Right-handed pitcher Artie Lewicki was scratched from his next start with the Toledo Mud Hens and will make his major league debut for the Detroit Tigers on Monday, according to a report from Emily Waldon of The Athletic. The Tigers have not yet announced the move, but it will require adding Lewicki to their 40-man roster.
A former eighth round pick out of the University of Virginia, Lewicki has progressed quickly through the Tigers’ farm system. He posted solid numbers at Single-A West Michigan in 2015, then split time between High-A Lakeland and Double-A Erie in 2016. This season, Lewicki has a 3.38 ERA and 3.97 strikeout-to-walk ratio in 141 innings between Erie (110 IP) and Triple-A Toledo (31 IP). He has been especially impressive with the Mud Hens, winning all five of his starts with a 2.03 and 2.83 FIP.
Lewicki has never been a highly rated prospect, but his statistical profile matches those of some of the top pitching prospects in the game. FanGraphs’ Carson Cistulli has profiled Lewicki several times in his Fringe Five series, and their KATOH projection system pegs Lewicki for 1.5 career WAR (a much higher projection than his scouting profile normally warrants). Minor League Ball’s FaBIO evaluation system ranked Lewicki as one of the top performers in the minors, among bigger names like Jharel Cotton, Jose De Leon, and Jose Berrios.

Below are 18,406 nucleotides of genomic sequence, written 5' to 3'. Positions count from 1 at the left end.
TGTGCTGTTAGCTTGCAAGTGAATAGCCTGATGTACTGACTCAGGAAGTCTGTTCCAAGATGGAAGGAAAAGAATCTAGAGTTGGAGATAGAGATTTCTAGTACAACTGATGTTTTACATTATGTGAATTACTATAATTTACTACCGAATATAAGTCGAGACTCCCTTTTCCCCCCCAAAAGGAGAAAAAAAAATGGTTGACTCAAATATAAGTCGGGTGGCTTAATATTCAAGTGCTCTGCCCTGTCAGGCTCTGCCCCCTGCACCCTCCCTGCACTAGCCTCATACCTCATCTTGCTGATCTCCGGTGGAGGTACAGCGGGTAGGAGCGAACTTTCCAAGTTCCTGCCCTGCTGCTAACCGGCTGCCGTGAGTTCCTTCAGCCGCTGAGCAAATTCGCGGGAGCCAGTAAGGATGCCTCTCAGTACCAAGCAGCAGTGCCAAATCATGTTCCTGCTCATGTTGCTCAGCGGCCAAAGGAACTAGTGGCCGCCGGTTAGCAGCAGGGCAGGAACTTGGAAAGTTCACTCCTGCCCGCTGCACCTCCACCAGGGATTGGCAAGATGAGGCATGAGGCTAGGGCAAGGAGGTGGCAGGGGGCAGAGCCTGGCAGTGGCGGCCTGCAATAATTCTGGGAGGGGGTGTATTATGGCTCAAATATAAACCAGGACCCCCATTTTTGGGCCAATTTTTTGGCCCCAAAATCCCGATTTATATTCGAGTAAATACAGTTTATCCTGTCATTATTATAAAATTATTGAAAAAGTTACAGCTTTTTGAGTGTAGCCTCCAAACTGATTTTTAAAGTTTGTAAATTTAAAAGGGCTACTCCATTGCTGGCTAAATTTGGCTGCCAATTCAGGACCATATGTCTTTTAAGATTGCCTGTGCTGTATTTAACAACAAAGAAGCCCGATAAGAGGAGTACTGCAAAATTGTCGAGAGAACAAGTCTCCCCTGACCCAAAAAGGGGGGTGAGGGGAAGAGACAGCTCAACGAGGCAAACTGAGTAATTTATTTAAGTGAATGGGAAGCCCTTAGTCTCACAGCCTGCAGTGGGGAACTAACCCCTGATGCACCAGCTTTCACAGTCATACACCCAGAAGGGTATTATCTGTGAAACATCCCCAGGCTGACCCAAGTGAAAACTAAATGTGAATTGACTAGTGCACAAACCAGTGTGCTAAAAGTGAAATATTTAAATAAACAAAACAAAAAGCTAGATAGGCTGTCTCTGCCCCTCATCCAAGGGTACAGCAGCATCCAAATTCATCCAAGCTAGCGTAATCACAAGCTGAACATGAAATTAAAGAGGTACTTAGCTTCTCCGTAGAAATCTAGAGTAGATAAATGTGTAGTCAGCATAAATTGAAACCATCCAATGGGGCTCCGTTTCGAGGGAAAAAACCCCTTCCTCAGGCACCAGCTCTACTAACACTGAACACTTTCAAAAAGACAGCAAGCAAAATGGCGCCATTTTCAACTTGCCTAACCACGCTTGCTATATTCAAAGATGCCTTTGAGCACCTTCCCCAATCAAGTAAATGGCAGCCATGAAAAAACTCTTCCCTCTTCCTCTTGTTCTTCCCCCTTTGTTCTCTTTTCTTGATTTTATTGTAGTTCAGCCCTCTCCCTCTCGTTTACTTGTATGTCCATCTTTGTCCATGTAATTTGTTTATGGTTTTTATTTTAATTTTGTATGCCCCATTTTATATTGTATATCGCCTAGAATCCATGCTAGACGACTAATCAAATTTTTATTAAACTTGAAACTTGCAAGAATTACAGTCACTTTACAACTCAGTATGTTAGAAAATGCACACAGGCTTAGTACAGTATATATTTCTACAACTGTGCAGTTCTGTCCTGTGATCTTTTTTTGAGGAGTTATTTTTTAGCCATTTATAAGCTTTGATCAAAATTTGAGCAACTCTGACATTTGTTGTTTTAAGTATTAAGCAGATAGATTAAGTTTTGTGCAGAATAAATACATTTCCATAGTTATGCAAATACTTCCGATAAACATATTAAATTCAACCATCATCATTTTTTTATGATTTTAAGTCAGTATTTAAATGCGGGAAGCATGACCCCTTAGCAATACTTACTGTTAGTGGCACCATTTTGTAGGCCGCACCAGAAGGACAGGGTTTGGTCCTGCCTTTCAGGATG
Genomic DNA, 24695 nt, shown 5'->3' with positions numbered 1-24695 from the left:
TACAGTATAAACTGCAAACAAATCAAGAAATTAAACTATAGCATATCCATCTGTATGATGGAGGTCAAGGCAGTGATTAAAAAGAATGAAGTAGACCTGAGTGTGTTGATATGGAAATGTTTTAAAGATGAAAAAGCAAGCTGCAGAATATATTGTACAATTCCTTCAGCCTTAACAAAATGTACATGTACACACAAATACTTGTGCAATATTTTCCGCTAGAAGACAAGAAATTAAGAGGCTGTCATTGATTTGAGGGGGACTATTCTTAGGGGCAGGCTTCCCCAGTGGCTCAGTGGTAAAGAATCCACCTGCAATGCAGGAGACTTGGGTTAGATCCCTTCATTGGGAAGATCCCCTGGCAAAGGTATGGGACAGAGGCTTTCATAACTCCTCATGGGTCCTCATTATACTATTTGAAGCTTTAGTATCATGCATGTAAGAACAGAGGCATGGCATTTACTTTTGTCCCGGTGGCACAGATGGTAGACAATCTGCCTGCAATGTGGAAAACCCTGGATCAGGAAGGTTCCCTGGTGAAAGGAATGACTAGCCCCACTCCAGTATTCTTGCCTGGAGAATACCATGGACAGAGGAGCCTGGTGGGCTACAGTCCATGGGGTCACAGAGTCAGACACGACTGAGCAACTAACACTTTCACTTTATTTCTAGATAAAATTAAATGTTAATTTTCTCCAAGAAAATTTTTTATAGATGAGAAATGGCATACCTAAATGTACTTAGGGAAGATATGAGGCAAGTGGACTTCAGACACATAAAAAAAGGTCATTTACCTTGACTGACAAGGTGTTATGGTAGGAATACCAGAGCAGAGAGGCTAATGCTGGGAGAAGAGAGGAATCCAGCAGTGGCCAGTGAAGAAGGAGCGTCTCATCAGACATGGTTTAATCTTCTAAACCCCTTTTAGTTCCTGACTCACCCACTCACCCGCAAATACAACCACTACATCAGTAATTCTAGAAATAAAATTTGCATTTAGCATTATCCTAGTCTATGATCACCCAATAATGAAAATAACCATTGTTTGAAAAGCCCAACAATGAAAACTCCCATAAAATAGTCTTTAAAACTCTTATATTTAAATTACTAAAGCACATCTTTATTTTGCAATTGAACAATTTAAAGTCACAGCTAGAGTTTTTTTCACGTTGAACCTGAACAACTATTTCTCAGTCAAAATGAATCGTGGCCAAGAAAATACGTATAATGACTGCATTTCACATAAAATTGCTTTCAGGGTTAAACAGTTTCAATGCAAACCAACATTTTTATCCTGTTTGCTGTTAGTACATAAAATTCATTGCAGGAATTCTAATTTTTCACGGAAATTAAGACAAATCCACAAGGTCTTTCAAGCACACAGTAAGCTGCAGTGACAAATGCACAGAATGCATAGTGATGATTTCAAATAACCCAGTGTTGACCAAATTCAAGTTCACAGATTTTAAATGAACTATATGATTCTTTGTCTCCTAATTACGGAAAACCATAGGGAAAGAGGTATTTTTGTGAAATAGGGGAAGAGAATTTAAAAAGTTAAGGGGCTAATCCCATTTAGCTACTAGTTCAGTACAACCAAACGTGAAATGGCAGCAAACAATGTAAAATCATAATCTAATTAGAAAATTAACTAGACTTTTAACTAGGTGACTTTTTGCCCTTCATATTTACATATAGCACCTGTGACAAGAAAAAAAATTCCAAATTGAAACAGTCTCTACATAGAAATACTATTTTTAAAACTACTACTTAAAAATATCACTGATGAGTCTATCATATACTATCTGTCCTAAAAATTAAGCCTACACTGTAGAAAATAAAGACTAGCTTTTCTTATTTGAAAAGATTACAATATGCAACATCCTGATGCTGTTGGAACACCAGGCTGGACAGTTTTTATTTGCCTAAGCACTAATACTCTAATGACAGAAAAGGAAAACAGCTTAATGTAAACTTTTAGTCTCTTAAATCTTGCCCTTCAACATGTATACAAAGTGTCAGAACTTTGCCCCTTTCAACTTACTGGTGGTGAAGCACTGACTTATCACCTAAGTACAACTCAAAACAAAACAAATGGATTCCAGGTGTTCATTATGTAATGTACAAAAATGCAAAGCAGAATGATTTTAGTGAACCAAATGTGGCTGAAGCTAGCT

This robust profile was a big reason why we named Lewicki as a sleeper prospect heading into the season. He has a low-90s fastball that has reached as high as 95-96 miles per hour, and mixes in a couple of breaking balls and a changeup. In an article published at the Detroit News back in 2015, Tigers prospect expert James Chipman graded Lewicki’s fastball as a plus pitch with average grades for his slider and curveball.
Lewicki was an absolute steal for the Tigers in the eighth round of last year's draft. He pairs his plus fastball with two big-league-average offerings and a serviceable fringe-average change piece. Lewicki showed the aptitude to adequately handle both starting and relieving for a successful University of Virginia program, giving the Tigers a solid fallback plan should he fail to stick in the rotation. The progress of his fastball and curveball are particularly encouraging; leaving me with no issues placing a back-end-rotation ceiling on Lewicki.
The Justin Verlander trade gives Lewicki an early audition for a major league job heading into 2018. With as many as three rotation spots up for grabs heading into next year, a successful September could give him a leg up on the competition before the offseason.